Also considered in the House Education Committee was a bill that removed due process rights for teachers and professors of two-year colleges. This bill received strong opposition in committee, as well from professors and administrators. The Committee has not voted on the bill yet, but it is expected to in the coming weeks.
Another bill in committee would have removed all funding for school gifted programs. The bill received lots of backlash from the public and schools – so much so, that the legislator who introduced the bill eventually withdrew it from consideration.
Each of these bills is a continuation of the attacks on teachers and education in our state that we have seen from legislators the last few years. These years of attacks have taken a toll on our schools. This has had real consequences for the quality of education our children receive. These attacks and mismanagement have harmed our children’s education and have forced schools to close, created larger class sizes, have caused local property taxes to rise and quality teachers to flee the state. Our children’s education will continue to suffer under these attacks and mismanagement.
Democrats Unveil Public Safety Bills
This week, Democrats championed bills to improve public safety for Kansans. Due to years of mismanagement by the governor and the Republican legislature, we have real safety concerns in our state.
The bills Democrats support are:
- Senate Bill 350: Giving the Highway Patrol the needed funds to address the trooper shortage. To create a staffing and training fund for the Kansas Highway Patrol. Currently, there are dangerously low amounts of troopers in our state due to trooper turnover and a lack of funding to hire additional troopers. The reason for the turnover, as the head of the Highway Patrol has stated, is that pay has been stagnant for years and many troopers have left the force to serve in other states or other communities where the pay is more competitive.
- House Bill 2559: Establishes minimum staffing levels for state agencies/facilities to maintain security and safety. There have been several safety incidents in our prisons due to the lack of Corrections Officers. Just like the troopers, Corrections Officers have been leaving the state looking for better opportunities. Also, staffing shortages have created a safety concern at our state hospitals. Due to the staff shortages, one state hospital has lost the ability to receive Medicare funds.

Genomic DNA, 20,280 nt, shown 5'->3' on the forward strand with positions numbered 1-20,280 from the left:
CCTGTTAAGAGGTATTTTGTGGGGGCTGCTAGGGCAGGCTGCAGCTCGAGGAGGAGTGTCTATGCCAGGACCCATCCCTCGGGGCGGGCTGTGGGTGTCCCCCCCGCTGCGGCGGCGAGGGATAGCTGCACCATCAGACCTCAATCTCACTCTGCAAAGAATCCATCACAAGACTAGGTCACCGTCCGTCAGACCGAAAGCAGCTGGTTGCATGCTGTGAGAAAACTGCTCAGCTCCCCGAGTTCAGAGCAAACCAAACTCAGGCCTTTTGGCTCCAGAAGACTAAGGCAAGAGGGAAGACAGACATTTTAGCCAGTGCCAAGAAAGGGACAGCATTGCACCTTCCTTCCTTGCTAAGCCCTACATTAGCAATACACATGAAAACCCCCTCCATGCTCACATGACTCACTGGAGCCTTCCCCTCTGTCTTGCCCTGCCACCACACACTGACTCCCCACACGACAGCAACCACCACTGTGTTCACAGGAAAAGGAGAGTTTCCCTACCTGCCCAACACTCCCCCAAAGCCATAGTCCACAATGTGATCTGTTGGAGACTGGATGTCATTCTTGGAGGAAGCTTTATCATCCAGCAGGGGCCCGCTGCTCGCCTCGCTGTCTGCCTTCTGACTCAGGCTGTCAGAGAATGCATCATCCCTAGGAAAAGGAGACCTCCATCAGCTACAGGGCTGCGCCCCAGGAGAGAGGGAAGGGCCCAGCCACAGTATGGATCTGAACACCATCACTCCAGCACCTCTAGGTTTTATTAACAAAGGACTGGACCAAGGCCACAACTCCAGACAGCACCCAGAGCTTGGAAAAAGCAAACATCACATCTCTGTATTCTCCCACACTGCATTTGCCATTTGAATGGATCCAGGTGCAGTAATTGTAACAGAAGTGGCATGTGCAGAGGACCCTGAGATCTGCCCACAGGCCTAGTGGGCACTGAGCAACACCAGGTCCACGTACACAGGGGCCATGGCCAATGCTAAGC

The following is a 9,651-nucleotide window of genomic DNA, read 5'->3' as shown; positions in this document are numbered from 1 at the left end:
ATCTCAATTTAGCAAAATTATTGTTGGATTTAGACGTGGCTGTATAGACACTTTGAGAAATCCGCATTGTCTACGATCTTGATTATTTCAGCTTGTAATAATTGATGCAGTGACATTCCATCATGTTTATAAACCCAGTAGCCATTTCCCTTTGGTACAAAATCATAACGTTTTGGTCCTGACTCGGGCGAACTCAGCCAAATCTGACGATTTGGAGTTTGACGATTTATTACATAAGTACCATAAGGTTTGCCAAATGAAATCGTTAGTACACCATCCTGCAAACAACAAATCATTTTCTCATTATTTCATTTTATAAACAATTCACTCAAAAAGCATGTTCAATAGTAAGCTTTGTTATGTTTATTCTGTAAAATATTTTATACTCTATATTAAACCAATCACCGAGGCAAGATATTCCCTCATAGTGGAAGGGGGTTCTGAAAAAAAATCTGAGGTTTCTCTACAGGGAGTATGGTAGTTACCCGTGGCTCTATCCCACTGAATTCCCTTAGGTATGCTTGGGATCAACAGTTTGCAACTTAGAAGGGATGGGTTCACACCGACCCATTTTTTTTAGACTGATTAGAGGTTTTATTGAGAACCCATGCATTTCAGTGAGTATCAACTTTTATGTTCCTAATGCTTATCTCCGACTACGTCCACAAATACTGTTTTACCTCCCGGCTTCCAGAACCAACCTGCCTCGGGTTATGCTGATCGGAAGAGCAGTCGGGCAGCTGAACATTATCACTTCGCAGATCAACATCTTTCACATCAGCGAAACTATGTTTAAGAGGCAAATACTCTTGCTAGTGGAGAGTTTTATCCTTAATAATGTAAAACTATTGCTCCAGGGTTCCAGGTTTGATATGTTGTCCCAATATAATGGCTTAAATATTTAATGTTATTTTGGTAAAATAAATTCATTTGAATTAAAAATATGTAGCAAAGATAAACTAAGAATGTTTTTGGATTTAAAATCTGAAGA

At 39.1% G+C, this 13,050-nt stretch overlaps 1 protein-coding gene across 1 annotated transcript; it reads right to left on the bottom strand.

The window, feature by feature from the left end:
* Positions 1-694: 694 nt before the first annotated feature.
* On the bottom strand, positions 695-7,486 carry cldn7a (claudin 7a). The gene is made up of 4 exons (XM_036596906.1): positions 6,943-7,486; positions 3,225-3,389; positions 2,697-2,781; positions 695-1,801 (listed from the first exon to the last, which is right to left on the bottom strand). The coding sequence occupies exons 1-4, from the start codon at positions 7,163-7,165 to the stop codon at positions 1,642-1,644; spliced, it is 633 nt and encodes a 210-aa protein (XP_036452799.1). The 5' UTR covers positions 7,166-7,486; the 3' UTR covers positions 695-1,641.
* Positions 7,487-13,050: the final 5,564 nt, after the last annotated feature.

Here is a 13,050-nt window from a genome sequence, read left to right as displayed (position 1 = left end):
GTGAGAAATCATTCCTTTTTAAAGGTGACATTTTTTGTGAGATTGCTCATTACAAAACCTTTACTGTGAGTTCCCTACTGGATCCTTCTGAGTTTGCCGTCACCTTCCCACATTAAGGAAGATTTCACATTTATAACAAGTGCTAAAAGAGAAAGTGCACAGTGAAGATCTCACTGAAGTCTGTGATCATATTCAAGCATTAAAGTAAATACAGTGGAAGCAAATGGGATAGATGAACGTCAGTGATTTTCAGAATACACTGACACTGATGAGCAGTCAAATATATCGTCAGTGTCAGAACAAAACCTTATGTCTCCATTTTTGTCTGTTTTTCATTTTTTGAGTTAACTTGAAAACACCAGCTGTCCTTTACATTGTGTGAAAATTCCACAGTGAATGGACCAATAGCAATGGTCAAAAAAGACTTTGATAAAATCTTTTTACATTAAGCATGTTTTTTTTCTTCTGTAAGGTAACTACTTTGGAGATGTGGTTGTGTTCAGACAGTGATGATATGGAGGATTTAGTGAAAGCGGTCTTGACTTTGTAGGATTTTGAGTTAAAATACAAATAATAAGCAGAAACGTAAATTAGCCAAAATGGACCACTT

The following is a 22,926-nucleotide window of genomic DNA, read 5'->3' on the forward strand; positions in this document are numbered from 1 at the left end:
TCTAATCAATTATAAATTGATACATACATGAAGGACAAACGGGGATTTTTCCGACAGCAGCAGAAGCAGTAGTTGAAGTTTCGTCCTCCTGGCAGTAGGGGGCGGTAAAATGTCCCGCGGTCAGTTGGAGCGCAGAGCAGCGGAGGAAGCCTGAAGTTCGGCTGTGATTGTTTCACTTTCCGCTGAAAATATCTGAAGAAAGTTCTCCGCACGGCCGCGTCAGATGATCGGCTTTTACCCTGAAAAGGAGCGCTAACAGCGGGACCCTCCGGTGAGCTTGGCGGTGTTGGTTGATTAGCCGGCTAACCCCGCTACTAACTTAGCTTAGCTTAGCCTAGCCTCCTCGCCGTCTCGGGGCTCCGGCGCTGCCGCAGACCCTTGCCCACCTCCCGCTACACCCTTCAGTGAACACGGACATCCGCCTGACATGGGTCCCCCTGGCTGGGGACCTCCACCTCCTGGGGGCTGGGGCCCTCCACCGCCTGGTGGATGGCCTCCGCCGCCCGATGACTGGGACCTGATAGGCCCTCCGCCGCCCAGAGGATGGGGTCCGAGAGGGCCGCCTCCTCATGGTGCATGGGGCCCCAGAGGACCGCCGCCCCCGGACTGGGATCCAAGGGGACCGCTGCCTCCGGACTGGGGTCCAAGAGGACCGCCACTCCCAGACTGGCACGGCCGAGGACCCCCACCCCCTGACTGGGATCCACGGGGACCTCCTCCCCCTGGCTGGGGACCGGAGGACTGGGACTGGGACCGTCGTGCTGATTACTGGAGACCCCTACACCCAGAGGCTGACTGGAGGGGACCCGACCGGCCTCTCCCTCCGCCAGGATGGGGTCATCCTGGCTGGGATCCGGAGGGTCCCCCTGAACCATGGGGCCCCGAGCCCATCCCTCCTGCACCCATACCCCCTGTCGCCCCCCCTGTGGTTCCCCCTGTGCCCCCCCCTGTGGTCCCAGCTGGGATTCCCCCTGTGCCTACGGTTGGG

- House Bill 2452: Prohibits giving, selling, or transferring any firearm to a person who is identified in the terrorist screening database, or any other database, maintained by the FBI. Keeping guns out of the hands of terrorists is a common sense solution to help keep Kansans safe.
- The Kansas Highway Patrol has about 80 fewer troopers than it did a decade ago. This results in longer response times and communities that are less safe.
Keeping the people of Kansas safe should be job one for any governor and every legislator and that is why we are busy introducing proven, common sense fixes to our state’s growing public safety problems.
Official Launch of KansasMoney.gov
Kansas Money is a multi-agency initiative to help make financial literacy more consumer friendly. KansasMoney.gov provides a new one-stop-shop website, featuring essential financial literacy resources from the State of Kansas.
State Library of Kansas Resource Information
Needing to do some research, but don’t know where to start? Wanting information on a topic from reliable sources? The Explora database may be exactly what you’re looking for. Explora has a simple search bar, but searches multiple resources at once, giving you full text results from academic journals, magazines, and more. The articles can be saved, printed, or emailed. Explora also has AP photos and videos, and hundreds of Topic Overviews – like an encyclopedia. Plus, there are different versions of Explora, making it a great resource for all.
- Explora General Research: http://kslib.info/explora
- Explora for Kids: http://kslib.info/explorakids
- Explora for High School Students: http://kslib.info/explorahs